It's a similar scenario with microgreens. They're greens that are between the sprouting phase and the "baby greens" growing phase. They, too, are more concentrated in specific nutrients (depending on the green), such as iron, folate and vitamins A, C and K.
Get the Smashed Chickpea Club Sandwich recipe and nutrition info here.
8. Pistachio Crunch Salad
This is an easy salad that you can swap in different veggies for if you don't have the ones called for on hand, so feel free to play around based on what's in your fridge.
"Chickpeas, an inexpensive source of protein and fiber, should always be in your pantry," Michalczyk says. You can swap for other beans, like black beans, too.
Get the Pistachio Crunch Salad recipe and nutrition info here.
9. Chopped Tofu Salad
Tofu is high in protein and simple to use last minute.
"This is an easy, plant-based meal that takes no time at all to put together. It's refreshing and filled with protein and fiber — two things that should be part of every meal to keep you fueled," Michalczyk says.
Plus, you can play around with different dressings to flavor the tofu, as it absorbs seasonings well.
Get the Chopped Tofu Salad recipe and nutrition info here.
Skip takeout and enjoy these delish no-cook dinners instead.
10. Mexican Layer Dip Tacos
Tacos plus Mexican layer dip made healthy? We'll be adding these into the rotation, too.
They're vegetarian (and no-cook) by using vegetarian refried beans. You can also make this a vegan dish by using vegan options for the Greek yogurt and cheese — or you can skip them altogether and add avocado for healthy fats instead.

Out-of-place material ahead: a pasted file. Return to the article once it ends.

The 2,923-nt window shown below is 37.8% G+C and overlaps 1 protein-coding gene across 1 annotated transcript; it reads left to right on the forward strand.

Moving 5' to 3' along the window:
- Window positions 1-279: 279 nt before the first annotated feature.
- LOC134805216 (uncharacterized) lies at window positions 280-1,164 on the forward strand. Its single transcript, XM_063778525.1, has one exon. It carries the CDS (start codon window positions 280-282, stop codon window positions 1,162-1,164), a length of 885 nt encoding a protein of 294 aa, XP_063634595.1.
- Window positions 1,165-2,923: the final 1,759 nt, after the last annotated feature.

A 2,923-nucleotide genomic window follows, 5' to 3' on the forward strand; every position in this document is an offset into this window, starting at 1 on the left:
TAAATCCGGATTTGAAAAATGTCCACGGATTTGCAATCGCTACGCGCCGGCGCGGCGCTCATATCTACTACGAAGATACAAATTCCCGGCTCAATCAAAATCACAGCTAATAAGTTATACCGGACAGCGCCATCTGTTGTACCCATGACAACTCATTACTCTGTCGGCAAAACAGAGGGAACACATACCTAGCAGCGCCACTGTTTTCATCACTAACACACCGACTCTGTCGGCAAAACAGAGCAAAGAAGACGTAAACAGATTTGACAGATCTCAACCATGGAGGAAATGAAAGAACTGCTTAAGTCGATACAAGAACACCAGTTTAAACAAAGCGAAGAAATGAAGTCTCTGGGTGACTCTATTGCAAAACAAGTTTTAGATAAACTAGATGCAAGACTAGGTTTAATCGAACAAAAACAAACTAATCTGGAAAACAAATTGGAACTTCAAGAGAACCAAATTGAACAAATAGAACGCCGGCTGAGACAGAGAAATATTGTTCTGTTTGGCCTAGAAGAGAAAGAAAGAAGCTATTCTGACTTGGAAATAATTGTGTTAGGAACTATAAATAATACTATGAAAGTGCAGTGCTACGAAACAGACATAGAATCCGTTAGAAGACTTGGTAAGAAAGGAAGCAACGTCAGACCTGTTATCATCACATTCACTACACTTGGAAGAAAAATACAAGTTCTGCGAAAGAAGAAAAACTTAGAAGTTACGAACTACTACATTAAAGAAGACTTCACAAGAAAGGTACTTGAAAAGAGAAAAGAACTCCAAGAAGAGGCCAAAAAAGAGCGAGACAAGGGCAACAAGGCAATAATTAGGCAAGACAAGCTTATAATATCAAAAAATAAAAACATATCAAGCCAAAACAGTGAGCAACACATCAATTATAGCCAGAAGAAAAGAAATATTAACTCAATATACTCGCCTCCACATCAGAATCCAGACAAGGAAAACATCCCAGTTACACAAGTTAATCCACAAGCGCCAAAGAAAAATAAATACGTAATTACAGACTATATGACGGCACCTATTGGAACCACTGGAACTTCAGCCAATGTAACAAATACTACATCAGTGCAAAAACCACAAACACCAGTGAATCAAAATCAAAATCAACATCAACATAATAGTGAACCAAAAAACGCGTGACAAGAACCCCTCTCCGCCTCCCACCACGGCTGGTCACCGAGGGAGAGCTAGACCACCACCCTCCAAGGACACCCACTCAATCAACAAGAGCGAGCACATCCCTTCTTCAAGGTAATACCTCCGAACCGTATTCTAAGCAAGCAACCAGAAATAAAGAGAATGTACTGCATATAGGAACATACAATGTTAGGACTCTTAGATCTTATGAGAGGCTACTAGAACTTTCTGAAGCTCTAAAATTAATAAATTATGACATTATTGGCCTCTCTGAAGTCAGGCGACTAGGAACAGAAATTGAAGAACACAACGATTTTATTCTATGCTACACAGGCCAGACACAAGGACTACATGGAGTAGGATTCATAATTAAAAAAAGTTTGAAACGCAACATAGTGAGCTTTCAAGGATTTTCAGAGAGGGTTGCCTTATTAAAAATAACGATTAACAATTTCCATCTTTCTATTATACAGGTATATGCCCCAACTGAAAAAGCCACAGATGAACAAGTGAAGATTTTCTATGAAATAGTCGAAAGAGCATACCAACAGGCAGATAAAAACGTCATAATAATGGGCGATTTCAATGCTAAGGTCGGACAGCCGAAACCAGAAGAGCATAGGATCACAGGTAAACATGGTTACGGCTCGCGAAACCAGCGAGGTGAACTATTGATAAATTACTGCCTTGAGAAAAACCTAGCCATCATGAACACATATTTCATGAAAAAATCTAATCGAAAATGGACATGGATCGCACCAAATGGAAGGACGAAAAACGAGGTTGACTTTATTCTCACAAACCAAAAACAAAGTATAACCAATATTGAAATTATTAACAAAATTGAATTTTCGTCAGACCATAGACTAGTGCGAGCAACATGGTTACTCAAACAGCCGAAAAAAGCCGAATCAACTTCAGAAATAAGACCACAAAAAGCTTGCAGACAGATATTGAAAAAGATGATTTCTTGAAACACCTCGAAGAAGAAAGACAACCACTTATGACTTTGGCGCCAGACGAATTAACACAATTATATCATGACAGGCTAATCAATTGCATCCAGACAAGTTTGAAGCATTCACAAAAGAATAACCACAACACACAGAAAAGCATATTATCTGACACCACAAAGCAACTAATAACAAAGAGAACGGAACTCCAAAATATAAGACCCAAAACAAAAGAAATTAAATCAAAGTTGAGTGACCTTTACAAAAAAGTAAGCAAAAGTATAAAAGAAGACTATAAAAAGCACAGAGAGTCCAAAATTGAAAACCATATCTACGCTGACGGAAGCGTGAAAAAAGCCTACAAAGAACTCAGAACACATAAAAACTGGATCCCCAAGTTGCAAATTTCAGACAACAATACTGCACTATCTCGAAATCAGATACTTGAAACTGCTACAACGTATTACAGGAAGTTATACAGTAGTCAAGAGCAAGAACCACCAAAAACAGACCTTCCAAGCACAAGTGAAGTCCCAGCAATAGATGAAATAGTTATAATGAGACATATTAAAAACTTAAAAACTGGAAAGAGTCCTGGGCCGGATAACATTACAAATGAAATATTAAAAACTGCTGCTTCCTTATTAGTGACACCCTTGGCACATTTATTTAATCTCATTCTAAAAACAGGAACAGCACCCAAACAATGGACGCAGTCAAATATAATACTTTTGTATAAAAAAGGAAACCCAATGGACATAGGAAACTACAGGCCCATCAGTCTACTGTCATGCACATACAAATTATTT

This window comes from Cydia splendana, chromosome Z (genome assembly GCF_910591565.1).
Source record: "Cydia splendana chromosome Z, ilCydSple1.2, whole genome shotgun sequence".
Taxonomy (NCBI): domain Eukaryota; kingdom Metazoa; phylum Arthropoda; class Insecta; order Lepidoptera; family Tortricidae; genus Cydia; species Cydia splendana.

Each taco has just 185 calories and 12 grams of protein. Who knew meeting your protein needs on a plant-based diet could be so easy? It doesn't have to mean relying on faux meats either — just a little planning ahead and staying stocked on whole plant-protein foods.
Get the Mexican Layer Dip Tacos recipe and nutrition info here.
11. Mediterranean Zoodles With Creamy Feta Dressing
Forget standing over a pot of boiling pasta. Go for these no-cook zoodles instead.
This super-easy dish reaches your plate in just three steps. Zucchini noodles are lower in calories and carbohydrates compared to regular pasta if you're monitoring your intake of either.
The Greek yogurt and feta make this vegetarian dish high in protein — 20 grams per serving. A cup of Greek yogurt has 20 grams of protein providing almost twice the protein of regular yogurt, which has about 11 grams per cup. This dish is light on calories so consider pairing it with a salad or topping with some pine nuts or hemp seeds.